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The amazing super happy meat ball

A recent paper in the journal Tissue Engineering suggests the possibility that meat could be produced in the lab by taking samples of animal muscle tissue and growing it out, as an alternative to the conventional method of raising cattle. While this is not a reality yet, it seems like this has been accomplished on the small scale, so if there was truly a market, it could be expanded into a real option for consumers in the not too distant future. Although it does seem quite futuristic, no? Then again, GM crops seem pretty futuristic as well.

I'm a bit torn on the whole idea. On the one hand it would do away with the claims that meat is bad for the ecology (something I feel is mainly true for factory-farmed meat, not more benign organic/grass-fed/free-range). On the other hand, the idea of meat grown in a lab is surprisingly weird. It's odd how this is somehow more objectionable to one's senses (well my senses anyway) than actually slaughtering a live animal, but I think it speaks to hundreds or thousands of previous generations who went out on the hunt. Not that I would be able to do that myself unless I was truly in survival mode, but it still seems more natural than cooking up meat in a lab, even if that meat comes from a cell of a real animal originally.

The scientists who created it suggest they could create a variety that includes more Omega 3 and less Omega 6 than the current meat we find in supermarkets. My question is how? Wild game and cattle that are grass-fed are supposed to have a significantly higher level of Omega 3 (and other great nutrients like CLA). Factory farmed meat get fed a diet of grains, something that are not part of the natural diet of a cow, but is dirt cheap and allows the cow to put on lots of weight (including a lot more fat mostly in the form of saturated fat). The question is how do you feed these cells? I don't pretend to understand how you would do this in a lab, but my guess is that you're not going to feed it grass OR grain, but something that can somehow be absorbed by the cells without a digestive track! How will this effect the meat is a big question mark. Will it taste, act, smell, and digest like real meat? I wonder!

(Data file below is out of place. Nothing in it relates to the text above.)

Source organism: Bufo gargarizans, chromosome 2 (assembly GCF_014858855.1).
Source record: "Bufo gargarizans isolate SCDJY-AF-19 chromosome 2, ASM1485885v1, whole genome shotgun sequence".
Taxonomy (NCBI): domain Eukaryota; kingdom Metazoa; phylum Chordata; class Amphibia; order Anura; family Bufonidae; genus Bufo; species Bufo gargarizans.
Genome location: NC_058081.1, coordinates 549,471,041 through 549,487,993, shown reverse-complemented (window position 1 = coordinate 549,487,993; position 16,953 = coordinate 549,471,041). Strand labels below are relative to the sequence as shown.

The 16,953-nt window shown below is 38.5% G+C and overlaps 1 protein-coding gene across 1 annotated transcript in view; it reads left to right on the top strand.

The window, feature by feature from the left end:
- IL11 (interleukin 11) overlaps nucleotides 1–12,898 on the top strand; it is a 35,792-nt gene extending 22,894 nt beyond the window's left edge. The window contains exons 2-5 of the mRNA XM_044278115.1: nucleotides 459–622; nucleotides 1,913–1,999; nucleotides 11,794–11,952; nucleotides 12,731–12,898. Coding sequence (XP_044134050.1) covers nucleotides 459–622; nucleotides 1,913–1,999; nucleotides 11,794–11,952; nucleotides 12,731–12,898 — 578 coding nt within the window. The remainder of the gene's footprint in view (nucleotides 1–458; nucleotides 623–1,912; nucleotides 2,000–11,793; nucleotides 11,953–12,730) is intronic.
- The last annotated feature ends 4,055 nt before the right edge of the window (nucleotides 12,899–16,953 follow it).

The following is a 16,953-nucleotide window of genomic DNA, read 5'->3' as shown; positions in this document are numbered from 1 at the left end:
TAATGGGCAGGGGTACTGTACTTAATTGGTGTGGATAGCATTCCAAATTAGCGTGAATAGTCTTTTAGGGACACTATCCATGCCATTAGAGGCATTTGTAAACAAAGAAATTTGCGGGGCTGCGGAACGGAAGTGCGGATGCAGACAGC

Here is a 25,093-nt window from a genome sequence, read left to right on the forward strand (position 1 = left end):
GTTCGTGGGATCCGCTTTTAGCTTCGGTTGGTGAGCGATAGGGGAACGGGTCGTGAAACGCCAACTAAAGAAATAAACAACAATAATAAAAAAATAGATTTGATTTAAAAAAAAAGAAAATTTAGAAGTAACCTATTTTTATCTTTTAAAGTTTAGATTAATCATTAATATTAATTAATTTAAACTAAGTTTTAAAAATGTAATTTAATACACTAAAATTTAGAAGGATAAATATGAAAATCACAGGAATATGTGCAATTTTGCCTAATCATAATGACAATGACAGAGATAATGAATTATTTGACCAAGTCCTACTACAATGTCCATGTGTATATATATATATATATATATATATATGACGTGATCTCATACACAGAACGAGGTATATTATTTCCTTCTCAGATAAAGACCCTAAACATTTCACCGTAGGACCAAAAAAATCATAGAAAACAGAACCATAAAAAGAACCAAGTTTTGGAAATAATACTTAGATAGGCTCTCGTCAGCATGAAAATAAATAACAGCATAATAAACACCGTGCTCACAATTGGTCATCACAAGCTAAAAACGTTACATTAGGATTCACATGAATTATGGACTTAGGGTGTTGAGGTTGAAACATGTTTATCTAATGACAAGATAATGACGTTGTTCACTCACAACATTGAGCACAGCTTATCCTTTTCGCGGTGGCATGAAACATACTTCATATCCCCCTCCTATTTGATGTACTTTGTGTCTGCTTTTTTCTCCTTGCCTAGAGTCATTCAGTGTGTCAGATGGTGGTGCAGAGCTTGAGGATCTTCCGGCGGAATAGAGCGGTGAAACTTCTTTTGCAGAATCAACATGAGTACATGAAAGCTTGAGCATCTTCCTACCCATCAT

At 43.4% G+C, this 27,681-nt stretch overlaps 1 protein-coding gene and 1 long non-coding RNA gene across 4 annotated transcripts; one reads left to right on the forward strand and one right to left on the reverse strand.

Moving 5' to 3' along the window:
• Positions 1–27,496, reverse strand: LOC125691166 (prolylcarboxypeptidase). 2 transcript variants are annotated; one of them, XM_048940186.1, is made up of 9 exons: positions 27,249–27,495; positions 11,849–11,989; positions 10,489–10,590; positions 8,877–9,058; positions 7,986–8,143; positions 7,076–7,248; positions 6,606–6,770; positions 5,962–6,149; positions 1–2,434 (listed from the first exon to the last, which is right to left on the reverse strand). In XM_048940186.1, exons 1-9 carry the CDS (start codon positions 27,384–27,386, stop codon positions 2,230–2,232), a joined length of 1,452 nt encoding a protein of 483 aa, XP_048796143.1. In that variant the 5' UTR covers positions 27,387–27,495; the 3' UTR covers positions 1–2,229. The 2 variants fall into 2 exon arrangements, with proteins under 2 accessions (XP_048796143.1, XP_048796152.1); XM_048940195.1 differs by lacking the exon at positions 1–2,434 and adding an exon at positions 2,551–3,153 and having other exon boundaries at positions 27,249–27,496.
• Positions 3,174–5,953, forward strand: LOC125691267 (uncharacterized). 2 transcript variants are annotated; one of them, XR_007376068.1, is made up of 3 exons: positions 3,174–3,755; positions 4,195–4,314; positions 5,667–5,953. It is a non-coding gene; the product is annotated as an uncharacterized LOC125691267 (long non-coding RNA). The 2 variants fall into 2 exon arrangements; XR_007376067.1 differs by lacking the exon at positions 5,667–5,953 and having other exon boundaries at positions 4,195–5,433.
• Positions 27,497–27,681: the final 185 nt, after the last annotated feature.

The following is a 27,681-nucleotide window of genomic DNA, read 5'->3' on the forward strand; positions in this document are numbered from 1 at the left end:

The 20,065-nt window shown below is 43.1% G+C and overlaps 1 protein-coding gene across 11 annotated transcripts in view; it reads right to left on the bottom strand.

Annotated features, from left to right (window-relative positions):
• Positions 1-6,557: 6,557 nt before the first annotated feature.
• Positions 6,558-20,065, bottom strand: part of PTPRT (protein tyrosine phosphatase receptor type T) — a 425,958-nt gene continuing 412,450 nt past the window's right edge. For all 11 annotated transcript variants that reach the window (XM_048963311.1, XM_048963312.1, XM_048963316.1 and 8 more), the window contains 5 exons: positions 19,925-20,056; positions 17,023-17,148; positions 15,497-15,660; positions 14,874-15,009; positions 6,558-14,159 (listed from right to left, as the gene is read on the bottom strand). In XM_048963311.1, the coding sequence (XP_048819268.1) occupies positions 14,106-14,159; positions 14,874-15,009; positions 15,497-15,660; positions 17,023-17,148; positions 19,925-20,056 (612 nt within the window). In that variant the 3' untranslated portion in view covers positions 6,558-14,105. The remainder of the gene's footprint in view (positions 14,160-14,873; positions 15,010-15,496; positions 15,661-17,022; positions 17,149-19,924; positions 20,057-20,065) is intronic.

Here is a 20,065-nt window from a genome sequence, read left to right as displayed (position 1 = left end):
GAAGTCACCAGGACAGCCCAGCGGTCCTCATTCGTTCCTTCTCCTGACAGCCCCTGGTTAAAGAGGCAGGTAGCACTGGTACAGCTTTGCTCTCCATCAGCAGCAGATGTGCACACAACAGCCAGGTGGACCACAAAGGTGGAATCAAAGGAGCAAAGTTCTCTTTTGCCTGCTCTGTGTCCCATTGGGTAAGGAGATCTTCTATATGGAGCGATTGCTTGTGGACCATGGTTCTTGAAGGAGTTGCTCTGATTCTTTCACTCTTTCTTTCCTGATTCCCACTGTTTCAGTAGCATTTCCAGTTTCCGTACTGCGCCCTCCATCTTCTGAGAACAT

In general, I'd rather not go messing with nature unless we're damn sure that what we are replicating is a true replication, which seems a little unlikely when you are producing something in a completely different way than it is actually grown. My bet is still on the replication technology that was suggested in Star Trek The Next Generation (and I'm sure in many other places), that would basically create an exact digital copy of an original "pattern" of matter, be it meat, precious material, or live humans. But that technology is still fantasy despite some recent work in quantum mechanics that hint at some possibilities. This lab-grown meat may yet become the new GM crop, and we know how controversial that has become, despite the fact that it's become ubiquitous in our food supply (at least as far as grains and soybeans are concerned).

I am curious to hear what others think about this possibility. Does it weird you out? If you are vegetarian, would you eat such a product, given it was proven safe and healthy for you? I'm curious in particular how vegetarians come down on this. There seem to be a collection of different reasons why vegetarians become vegetarians, including animal welfare issues, religious reasons, ecological reasoning, and even simply tastes issues. I myself only ate fish for about six years in my 20's in an attempt to progress to be a vegetarian, which I could never quite do. I did this only because I had read it was more healthy, but when I started reading Protein Power and other books and information about nutrition that weren't all just about low-fat, I decided that meat was a part of a healthy diet. I was able to make that logical decision even after not eating meat for 6 years that because my decision was based on health and I no longer believed the premise behind that decision, that I should reincorporate meat into my diet. So I just wonder how vegetarians would react to a meat that is offered in such a way that it might eliminate the premise behind their becoming vegetarian?

posted Friday, 22 July 2005

adam wilk made this comment,
Personally, I think it's weird and I'm concerned about anything made in a lab--including genetically modified grains, vegetables, fruit, etc. However--I do see a positive here--perhaps this technology can be used to feed the multitudes living in poor, nutrient-barren, starvation-prone lands? Just a thought. Adam
comment added :: 23rd July 2005, 14:21 GMT-05
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November 2005
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